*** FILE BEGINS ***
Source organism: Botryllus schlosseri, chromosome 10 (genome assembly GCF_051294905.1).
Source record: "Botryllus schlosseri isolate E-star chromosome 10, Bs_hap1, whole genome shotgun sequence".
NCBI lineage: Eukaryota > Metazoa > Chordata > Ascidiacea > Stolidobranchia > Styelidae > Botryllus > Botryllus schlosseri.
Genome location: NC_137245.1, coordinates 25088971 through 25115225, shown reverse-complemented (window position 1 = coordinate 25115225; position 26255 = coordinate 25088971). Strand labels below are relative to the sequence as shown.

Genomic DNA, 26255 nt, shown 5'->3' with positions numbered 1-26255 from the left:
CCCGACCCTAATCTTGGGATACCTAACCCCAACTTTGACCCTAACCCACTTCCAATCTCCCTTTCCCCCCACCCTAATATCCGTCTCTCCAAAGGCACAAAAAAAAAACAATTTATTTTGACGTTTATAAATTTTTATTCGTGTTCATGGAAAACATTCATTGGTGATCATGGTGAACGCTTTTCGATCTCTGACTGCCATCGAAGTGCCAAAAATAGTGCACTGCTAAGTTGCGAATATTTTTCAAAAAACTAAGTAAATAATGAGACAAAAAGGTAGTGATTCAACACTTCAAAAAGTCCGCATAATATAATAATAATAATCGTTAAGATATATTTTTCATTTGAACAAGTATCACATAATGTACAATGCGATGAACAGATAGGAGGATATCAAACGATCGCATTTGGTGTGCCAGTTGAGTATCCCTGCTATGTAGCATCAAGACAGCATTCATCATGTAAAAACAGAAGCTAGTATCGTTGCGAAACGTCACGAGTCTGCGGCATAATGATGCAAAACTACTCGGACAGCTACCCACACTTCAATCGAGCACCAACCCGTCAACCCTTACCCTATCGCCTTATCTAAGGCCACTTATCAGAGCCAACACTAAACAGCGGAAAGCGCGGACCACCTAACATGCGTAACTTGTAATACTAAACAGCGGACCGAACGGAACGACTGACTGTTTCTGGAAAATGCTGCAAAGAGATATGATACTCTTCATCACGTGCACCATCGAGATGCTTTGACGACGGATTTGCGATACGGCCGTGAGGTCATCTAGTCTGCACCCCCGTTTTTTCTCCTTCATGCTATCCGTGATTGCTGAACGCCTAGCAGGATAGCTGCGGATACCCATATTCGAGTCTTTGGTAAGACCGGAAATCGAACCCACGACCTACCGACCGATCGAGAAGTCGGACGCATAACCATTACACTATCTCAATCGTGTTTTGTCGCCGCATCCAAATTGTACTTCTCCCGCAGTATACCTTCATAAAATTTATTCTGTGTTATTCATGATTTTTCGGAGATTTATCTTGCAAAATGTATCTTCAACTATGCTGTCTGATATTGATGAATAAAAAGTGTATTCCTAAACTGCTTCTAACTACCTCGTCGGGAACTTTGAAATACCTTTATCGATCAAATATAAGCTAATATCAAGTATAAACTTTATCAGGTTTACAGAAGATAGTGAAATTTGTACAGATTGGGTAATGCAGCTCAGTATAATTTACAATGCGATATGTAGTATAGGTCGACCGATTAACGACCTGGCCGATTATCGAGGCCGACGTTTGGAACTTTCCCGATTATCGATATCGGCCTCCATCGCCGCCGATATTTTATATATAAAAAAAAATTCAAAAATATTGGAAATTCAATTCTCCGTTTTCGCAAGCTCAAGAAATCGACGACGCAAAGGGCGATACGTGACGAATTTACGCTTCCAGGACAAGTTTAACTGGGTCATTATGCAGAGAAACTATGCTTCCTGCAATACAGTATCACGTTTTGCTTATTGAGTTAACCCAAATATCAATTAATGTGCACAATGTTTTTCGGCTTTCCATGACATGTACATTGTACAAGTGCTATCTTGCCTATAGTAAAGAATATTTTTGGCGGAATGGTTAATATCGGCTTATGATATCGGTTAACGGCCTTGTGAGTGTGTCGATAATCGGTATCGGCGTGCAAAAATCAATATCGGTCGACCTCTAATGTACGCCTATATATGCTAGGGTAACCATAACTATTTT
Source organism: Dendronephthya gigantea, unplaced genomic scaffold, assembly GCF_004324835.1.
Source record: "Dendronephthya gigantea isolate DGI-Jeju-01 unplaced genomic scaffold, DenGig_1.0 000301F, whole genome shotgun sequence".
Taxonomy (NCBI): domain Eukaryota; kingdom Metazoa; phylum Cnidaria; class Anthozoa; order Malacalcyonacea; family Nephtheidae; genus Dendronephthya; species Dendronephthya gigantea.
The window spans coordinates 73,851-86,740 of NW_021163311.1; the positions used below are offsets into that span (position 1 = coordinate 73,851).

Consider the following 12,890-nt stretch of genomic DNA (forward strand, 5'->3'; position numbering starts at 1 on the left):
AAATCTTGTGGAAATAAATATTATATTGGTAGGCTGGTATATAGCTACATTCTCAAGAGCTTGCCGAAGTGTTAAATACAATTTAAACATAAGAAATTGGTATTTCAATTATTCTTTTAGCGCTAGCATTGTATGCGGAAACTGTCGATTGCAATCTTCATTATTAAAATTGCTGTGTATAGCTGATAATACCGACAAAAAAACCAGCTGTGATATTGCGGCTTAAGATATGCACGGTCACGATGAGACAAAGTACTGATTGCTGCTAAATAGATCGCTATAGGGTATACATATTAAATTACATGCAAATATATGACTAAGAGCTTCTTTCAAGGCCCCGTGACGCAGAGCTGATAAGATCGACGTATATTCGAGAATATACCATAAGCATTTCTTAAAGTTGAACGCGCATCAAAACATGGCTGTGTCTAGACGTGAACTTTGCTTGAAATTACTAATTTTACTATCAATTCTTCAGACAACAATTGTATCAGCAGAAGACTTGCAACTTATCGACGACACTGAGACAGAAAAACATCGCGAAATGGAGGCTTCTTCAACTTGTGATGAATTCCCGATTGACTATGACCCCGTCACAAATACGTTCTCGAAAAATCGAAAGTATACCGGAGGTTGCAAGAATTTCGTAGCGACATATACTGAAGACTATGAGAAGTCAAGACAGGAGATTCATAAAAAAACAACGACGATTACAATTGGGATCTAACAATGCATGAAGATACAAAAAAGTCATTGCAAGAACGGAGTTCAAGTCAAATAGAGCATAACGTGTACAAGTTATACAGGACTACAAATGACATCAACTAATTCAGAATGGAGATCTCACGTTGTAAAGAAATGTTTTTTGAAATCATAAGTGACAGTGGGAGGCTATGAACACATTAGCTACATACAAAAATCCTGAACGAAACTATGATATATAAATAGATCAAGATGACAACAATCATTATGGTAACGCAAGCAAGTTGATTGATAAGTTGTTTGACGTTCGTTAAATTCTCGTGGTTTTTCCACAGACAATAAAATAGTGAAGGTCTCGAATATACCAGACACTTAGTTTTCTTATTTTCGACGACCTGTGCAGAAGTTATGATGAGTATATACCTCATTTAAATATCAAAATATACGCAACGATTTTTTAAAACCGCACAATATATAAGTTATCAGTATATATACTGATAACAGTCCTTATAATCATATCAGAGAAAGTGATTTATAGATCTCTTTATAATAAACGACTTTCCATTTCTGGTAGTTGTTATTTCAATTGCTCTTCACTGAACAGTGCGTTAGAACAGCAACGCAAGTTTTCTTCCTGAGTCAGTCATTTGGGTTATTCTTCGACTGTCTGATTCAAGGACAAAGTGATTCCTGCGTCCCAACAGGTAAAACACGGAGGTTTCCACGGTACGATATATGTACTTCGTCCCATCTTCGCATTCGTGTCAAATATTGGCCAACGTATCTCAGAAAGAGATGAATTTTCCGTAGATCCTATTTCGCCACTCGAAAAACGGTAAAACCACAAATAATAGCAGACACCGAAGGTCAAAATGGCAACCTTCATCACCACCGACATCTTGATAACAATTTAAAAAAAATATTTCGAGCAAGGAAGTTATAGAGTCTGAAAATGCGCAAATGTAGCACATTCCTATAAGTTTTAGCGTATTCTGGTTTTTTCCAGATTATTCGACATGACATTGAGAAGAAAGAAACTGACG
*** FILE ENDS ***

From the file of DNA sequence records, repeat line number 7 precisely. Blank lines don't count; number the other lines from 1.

Source organism: Dendronephthya gigantea, unplaced genomic scaffold, assembly GCF_004324835.1.